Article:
New York University
Learn more about New York University
|Motto||Perstare et praestare ("To persevere and to excel")|
|Location||New York, NY, USA|
|Athletics||19 varsity teams|
New York University (NYU) is a major research university in New York City. Its primary campus is located in the Greenwich Village neighborhood of Manhattan. Founded in 1831 by Albert Gallatin and a group of prominent New Yorkers, NYU has become the largest private, not-for-profit university in the United States with a total enrollment of 39,408 (and another 12,526 enrolled in noncredit programs). The University comprises 14 schools, colleges, and divisions, which occupy six major centers across Manhattan. NYU also has its own facilities in London, Paris, Florence, Prague, Madrid, Berlin, Accra, and Shanghai.
New York University was founded on April 18, 1831 by a group of prominent New Yorkers — the city's landed class of merchants, bankers, and traders — who felt that New York needed a university designed for young men where admission would be based on merit, not birthright or social class. Albert Gallatin, Secretary of Treasury under Thomas Jefferson, described his motivation in a letter to a friend: "It appeared to me impossible to preserve our democratic institutions and the right of universal suffrage unless we could raise the standard of general education and the mind of the laboring classes nearer to a level with those born under more favorable circumstances."
To the school's founders, the classical curriculum offered at American colleges needed to be combined with a more modern and practical education. Educators in Paris, Vienna, and London were beginning to consider a new form of higher learning, where students began to focus not only on the classics and religion, but also modern languages, philosophy, history, political economy, mathematics and physical science, so that students might become merchants, bankers, lawyers, physicians, architects, and engineers. This new school would also be non-denominational, unlike many colonial colleges, which had at the time offered classical educations grounded in theology. Such innovations would lead to the modern university which New York University would pioneer.
New York University would provide education to all qualified young men at a reasonable cost, would abandon the exclusive use of "classical" curriculum, and would be financed privately through the sale of stock. The establishment of a joint stock company was meant to prevent any religious group or denomination from dominating the affairs and management of the institution. Although the university was designed to be open to all men regardless of background, NYU's early classes—due to contemporaneous social and economic patterns—were composed almost exclusively of the sons of wealthy, white, Protestant, New York families.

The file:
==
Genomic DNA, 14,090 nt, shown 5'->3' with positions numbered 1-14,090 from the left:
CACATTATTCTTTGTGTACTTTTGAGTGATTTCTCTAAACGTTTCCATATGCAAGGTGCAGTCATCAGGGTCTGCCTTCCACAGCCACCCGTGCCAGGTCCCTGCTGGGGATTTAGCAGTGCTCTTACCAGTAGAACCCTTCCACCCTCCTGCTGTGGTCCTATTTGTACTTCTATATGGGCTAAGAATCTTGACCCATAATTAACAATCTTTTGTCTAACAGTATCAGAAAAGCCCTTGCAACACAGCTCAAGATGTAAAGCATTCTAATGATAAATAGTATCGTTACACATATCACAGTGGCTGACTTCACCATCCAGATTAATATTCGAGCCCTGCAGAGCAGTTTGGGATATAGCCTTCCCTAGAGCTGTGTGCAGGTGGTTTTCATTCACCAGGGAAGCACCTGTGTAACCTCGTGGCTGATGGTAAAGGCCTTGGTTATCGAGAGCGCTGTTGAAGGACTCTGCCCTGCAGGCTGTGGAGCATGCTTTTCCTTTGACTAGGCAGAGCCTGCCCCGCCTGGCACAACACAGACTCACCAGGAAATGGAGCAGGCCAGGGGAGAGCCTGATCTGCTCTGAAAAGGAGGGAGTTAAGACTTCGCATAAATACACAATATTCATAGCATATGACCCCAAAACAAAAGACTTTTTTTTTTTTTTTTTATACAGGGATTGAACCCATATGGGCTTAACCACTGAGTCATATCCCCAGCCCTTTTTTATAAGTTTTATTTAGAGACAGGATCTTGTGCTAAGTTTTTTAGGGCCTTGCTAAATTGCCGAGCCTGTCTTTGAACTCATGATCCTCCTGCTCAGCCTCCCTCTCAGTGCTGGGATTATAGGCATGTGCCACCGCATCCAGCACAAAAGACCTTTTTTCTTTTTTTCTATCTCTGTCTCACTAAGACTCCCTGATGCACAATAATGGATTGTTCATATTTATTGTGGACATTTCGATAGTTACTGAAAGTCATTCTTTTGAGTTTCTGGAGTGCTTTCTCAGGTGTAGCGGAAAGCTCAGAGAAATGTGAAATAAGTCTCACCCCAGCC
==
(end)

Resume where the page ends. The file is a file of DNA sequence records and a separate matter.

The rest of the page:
University development
On April 21, 1831, the new institution was incorporated as the University of the City of New York by the New York State Legislature, though it had been known as New York University since its inception. The school was officially renamed to New York University in 1896. In 1832, NYU held its first classes in rented rooms in four-story Clinton Hall, located near City Hall. In 1835, the School of Law, NYU's first professional school, was founded.
Clinton Hall, which sat in the New York's bustling and noisy commercial district, would only be NYU's home for a few years as administrators looked uptown for a more suitable and permanent academic environment. More specifically, they looked towards bucolic Greenwich Village. Land was purchased on the east side of Washington Square and, in 1833, construction began on the "Old University Building," a grand, Gothic structure that would house all of the school's functions. Two years later, the university community took possession of its permanent home, thus beginning NYU's enduring (and sometimes tumultuous) relationship with the Village.
While NYU has had its Washington Square campus since its inception, the University purchased a campus at University Heights in the Bronx, as a result of overcrowding on the old campus and the desire to follow New York City's development further uptown. NYU's move to the Bronx took place in 1894, spearheaded by the efforts of Chancellor Henry Mitchell MacCracken. The University Heights campus was far more spacious than its predecessor, and housed the bulk of the University's operations, along with the undergraduate College of Arts and Science and School of Engineering. With most of NYU's operations moved to the new campus, the Washington Square campus declined, with only the Law School remaining until the founding of Washington Square College in 1914. It would become the downtown Arts and Sciences division of the university. In 1900, NYU founded its undergraduate School of Commerce, Accounts and Finance, which eventually became the Leonard N. Stern School of Business, to provide professional training for young people in the business world. NYU's Long Island extension started in 1935 eventually became the independent Hofstra University.